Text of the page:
How to spend a weekend in Osaka for less than US$200

A guide to a budget weekend adventure at the port city

Port city Osaka is known for its urban diversity, but it’s gotten the most attention as the “nation’s kitchen”. Experiences range from affordable to high-end, so here’s a guide for an adventure that won’t break the bank.

Day 1: Local quirks

Begin at Wad Omotenashi, a stylish café-gallery that serves traditional Japanese teas, and cool off with its green tea shaved ice (US$6.50; 1-9-14 Shinmachi). From there, walk south to Namba Yasaka Shrine (2-9-19 Motomachi) for a photo op with a massive and menacing lion head statue. The compact shrine is ostentatious and unorthodox, and is one of the nation’s most unique.

Further along northwards, in Dotonbori, the recently renovated, elongated Dotonbori Ferris Wheel offers 15-minute rides (US$5.50 per person) that elevate passengers to about 80m above the city center district. Belonging to discount retail chain Don Quijote, the wheel operates on a track that’s attached to the side of a building occupied by one of the chain’s stores. Get on to enjoy expansive views of the urban landscape.

Next, jump on a train to Expo Park and grab lunch at the wacky Gundam Café (US$11). It’s a short hop from there to the Tower of the Sun statue, whose psychedelic interior recently reopened to the public (US$6.50; reservations required).

Back in town, drop by the Silver Ball Planet (US$3; 1-6-14 Nishishinsaibashi) to shoot some pinball; they’ve got more than 100 classic machines to choose from. Then, sit down to dinner at Zauo (US$35; 1-1-13 Nipponbashi), where dining and fishing merge — yes, you have to catch your own dinner — before finishing the day with drinks at Bar Shinka (US$15; 1-1-7 Andojimachi), with its submarine interior.

  • Day 1 costs: Shaved ice $6.50; Ferris wheel ride $5.50; Lunch $11; Tower of the Sun $6.50; Pinball $3; Dinner $35; Drinks $15; Total: $82.50

Day 2: Unusual thrills

From Sone Station (Hankyu Takarazuka Line), take a cab to the end of Itami Airport’s main runway, where you can see passenger planes coming in to land right over your head. Few airports let you get so close — bring along your earplugs!

Next, make your way to Namba for lunch at Mizuno (1-4-15 Dotonbori), a Michelin-recognized eatery that serves up okonomiyaki (savory pancake) for a reasonable US$15. Tummy filled, it’s time for the Rock Star café (2-7-7 Namba). Cat and dog cafés are old hat; Rock Star is all about lizards, geckos, chameleons and snakes (US$9 entry, plus a minimum order of one beverage, priced from $7.50).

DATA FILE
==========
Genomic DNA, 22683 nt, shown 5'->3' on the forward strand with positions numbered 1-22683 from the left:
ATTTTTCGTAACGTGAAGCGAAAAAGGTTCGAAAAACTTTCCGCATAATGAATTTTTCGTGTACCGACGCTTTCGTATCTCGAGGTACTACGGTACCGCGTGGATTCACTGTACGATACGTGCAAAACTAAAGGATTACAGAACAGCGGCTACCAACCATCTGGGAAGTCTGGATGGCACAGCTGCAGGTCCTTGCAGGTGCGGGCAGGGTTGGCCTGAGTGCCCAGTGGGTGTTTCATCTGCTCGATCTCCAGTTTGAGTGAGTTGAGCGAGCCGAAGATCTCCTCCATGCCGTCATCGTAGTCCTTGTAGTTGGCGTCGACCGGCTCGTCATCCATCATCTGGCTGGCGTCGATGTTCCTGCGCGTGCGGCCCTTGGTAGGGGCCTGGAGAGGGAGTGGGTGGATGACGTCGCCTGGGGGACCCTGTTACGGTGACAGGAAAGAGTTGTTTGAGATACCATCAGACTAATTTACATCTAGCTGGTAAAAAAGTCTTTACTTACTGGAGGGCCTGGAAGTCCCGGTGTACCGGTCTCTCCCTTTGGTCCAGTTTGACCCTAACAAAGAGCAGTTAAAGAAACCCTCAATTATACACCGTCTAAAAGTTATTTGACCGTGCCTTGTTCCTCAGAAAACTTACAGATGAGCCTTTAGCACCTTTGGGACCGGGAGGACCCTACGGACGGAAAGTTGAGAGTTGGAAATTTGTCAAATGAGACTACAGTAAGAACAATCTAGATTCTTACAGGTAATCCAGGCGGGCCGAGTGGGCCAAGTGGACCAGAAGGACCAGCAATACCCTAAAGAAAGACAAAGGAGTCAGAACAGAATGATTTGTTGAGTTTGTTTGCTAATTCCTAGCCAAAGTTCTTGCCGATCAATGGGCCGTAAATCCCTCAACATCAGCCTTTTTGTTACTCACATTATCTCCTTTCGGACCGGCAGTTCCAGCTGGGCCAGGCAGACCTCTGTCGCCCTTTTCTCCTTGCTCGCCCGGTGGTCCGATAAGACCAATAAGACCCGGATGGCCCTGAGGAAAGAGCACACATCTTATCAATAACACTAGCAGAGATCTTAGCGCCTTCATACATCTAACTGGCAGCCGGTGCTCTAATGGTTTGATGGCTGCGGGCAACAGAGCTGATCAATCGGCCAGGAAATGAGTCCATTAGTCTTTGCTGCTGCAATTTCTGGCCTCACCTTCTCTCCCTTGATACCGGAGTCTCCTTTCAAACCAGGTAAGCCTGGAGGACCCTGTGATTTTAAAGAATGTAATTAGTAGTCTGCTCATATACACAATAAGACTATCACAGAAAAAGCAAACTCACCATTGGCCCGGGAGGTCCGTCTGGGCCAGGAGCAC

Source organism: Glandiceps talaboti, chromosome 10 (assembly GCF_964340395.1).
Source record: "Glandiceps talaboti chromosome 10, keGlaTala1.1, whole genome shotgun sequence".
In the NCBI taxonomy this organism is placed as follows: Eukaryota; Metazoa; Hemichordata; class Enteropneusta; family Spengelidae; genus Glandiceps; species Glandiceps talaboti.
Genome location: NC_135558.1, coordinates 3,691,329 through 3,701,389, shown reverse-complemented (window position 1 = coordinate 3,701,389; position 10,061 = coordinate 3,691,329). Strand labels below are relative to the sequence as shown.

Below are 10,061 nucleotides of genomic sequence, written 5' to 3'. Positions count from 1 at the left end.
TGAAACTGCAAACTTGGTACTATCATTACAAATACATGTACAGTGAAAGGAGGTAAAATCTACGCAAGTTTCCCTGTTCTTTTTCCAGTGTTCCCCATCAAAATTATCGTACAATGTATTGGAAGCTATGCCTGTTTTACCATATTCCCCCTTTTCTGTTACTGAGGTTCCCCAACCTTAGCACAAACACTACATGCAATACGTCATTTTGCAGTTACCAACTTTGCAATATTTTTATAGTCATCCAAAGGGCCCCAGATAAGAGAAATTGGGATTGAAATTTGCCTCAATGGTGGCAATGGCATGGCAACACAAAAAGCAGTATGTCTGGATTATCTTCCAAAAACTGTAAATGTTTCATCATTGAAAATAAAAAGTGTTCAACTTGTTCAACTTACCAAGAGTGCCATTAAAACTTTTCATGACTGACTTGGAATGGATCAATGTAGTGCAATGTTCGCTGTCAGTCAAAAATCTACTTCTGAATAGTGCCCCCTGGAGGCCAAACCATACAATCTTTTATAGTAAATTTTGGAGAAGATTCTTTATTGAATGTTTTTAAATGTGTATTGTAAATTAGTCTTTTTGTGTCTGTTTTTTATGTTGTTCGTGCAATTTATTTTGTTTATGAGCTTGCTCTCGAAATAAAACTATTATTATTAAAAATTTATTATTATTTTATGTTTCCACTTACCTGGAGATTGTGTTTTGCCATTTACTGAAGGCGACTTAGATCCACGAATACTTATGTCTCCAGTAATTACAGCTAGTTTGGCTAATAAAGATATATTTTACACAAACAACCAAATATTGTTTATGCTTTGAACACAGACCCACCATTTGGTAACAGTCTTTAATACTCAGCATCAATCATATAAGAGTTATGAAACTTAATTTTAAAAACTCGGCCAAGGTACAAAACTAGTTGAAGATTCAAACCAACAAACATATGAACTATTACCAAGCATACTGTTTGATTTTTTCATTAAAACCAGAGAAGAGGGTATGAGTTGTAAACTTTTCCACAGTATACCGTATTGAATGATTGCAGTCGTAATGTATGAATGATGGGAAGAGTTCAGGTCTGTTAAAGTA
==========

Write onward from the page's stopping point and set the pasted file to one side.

Once you’ve enjoyed your creature comforts, stroll south and explore the lively electronics district of Nipponbashi. If you’re looking for a bargain gadget, pop into one of the many tech stores on the main drag. Continue on to Abeno Harukas, which at 300m in height, is the tallest building in Japan. The view from the top is breathtaking (US$13.50), but for an extra US$9, you can climb another level, strap on a safety harness and step onto a narrow deck for a true thrill.

A short walk away, you’ll find the historic Shinsekai district, an entertainment center that’s enjoying a resurgence. The area is famous for kushikatsu (deep fried bites on a stick), so park yourself at Yaekatsu in Janjan Yokocho Alley for dinner (US$20). Finally, end off with a long, relaxing soak at Spa World, which offers an array of themed baths (US$22).

  • Day 2 costsLunch $15; Cafe $16.50; Abeno Harukas $13.50; Dinner $20; Spa World $22; Total: $87

Day 3: Great Outdoors

The city can get a little stuffy in the summer months, so head into the hills for some shaded relief. Get on the trail to the beautiful Minoo Waterfall, which takes about an hour to complete. To start, take the only exit out of Minoo Station (Minoo Line) and follow the clearly marked path along a paved road. Drop by Hisakuni Kousendou (1-1-40 Minoo) to boost your energy with some tasty deep-fried maple leaves (from US$3). The regional delicacy dates back more than a thousand years. Along the gently rising trail, look out for the beautiful Ryuan Temple, where people pray for luck in the lottery. You might also like to drop by the Minoo Park Museum of Insects (US$2.50; 1-8 Minokoen) to admire its collection of more than 5,000 critters. At the waterfall, take a moment to admire the surrounding natural beauty before heading back to the city.